Harm reduction programs that consist of clean needle exchange, bleach kits and safe injection instructions for people who inject drugs (IDUs) are recognised as vital and necessary HIV and hepatitis C prevention strategies.
Many of the programs, however, are not adequately addressing harm reduction strategies to combat the growing evidence documenting potential HIV and hepatitis C transmission through the multi-person use of apparatuses to smoke crack. This lack of attention to harm reduction methods for crack users might change as a result of Lynne Leonard’s enlightening presentation at the Sixteenth International AIDS Conference in Toronto. Leonard and colleagues from the University of Ottawa demonstrated that distributing safer crack-smoking resources in a needle exchange program could decrease the frequency of engagement of sharing crack-smoking equipment, establish contact with previously unengaged population at risk, and actually decrease the frequency of injection drug use.
Leonard contends that “aside from a few local community initiatives, very few health authorities in Canada have implemented an integrated strategy to support crack smokers in taking control of their own health by providing resources to reduce the harms associated with smoking crack.” To validate the utilisation and health benefits of free and readily available safer crack-smoking resources, 550 active IDUs who reported smoking crack in the past six months were enrolled in the study. Interviews detailing crack use, sharing of crack-smoking equipment, frequency of such sharing, and injection drug using activities were conducted with study participants at four time points: six months before the implementation of the initiative, and at one month, six months, and twelve months following the implementation of the initiative. Through the Safer Crack Use Initiative, kits containing glass stems, rubber mouthpieces, screens, and other harm reduction resources, including condoms and water-based lubricant, were distributed by the city’s needle exchange program (NEP). Leonard not only showed detailed photographs of the safer crack-smoking kits, but brought many of them with her and offered them complementary to interested audience members after the session.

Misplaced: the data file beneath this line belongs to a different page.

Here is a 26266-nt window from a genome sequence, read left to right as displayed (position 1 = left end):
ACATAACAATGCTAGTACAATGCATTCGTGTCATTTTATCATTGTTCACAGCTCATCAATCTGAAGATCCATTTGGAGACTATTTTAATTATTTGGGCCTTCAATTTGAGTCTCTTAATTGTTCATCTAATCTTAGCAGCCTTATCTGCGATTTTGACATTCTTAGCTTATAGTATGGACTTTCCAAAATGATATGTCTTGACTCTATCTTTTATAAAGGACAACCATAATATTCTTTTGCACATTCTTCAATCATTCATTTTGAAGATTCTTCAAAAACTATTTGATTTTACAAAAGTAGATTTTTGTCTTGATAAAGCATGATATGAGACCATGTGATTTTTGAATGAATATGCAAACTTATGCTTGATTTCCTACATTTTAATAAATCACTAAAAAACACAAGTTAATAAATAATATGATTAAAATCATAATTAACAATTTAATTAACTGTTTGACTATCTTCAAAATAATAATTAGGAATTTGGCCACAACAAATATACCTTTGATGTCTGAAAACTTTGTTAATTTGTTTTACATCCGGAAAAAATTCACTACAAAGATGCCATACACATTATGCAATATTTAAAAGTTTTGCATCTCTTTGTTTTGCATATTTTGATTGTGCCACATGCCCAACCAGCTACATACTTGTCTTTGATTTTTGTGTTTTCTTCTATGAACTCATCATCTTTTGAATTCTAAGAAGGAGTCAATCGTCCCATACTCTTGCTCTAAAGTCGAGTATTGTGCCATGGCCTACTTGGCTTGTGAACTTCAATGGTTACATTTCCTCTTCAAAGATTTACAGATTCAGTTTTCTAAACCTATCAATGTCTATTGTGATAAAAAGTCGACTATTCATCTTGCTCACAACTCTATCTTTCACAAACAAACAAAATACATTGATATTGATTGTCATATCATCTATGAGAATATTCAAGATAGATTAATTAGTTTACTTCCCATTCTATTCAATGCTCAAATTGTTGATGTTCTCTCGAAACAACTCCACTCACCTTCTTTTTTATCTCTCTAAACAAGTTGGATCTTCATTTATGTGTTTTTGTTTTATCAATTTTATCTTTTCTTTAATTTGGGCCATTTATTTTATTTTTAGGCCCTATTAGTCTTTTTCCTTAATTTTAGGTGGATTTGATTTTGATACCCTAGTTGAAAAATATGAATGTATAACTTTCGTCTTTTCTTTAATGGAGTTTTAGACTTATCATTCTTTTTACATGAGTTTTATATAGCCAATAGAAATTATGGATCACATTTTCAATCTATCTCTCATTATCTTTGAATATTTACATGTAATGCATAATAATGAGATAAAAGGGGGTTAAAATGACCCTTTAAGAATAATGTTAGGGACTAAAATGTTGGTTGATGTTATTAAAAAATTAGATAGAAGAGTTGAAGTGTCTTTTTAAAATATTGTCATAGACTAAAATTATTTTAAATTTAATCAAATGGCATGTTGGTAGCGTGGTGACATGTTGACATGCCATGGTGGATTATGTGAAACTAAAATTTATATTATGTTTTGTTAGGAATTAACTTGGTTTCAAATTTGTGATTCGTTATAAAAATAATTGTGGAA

At baseline, 39% of the study participants reported chronic burns, cuts or blisters on the lips and inside the mouth. These conditions are a direct result of users haphazardly constructing crack-smoking devices from metal tubing used alone or lodged into plastic containers and aluminum soda pop cans. When the crack is smoked, heat is conducted intensely and swiftly through the metal pipe and can result in cuts, burns, blisters and open sores on the mouth, lips and gums.
Uptake of the initiative was considered to be “immediate, high and sustained” with 80% of crack-smoking IDUs at one and six-months and 87% at twelve-months post-implementation reporting collection of crack-smoking kits from the NEP. The sharing of crack-smoking equipment declined significantly, especially in those reporting sharing “every time” they smoked. The amount of participants who reported sharing “every time” decreased from 37% at six-months pre-implementation, to 31% one-month post-implementation and then finally to 13% twelve-months post-implementation (p
There was a significant rise in the frequency of smoking crack following the availability of crack-smoking equipment with 29% reporting more crack-smoking after twelve months of the initiative. Leonard was quick to point out that, although this finding “may initially appear to be a dream come true for critics of harm reduction measures -that providing resources encourages uptake of the behavior, we were able to document a significant decline in injecting behavior.” Indeed, the study documented a 40 % decrease in the frequency of injecting drugs since the availability of crack-smoking equipment. This fact, Leonard contends, is “evidence of transitioning from a higher risk method of drug use to one with somewhat lower risks.”
At the press conference following the presentation, Leonard noted that at the end of the twelve-month evaluation period, “over 4,400 contacts had been made with crack smokers….people who had previously had no contact with harm reduction recourses.” She concluded her remarks with an appeal for the implementation of crack-smoking harm reduction initiatives, saying that “the results of this evaluation document the urgent utility of replicating this safer crack-smoking initiative as one component of a comprehensive harm reduction strategy of other needle exchange programs.”
Leonard LE et al. Harm reduction success as needle exchange program distributes safer crack smoking resources. Sixteenth International AIDS Conference, Toronto, abstract THLB0104, 2006.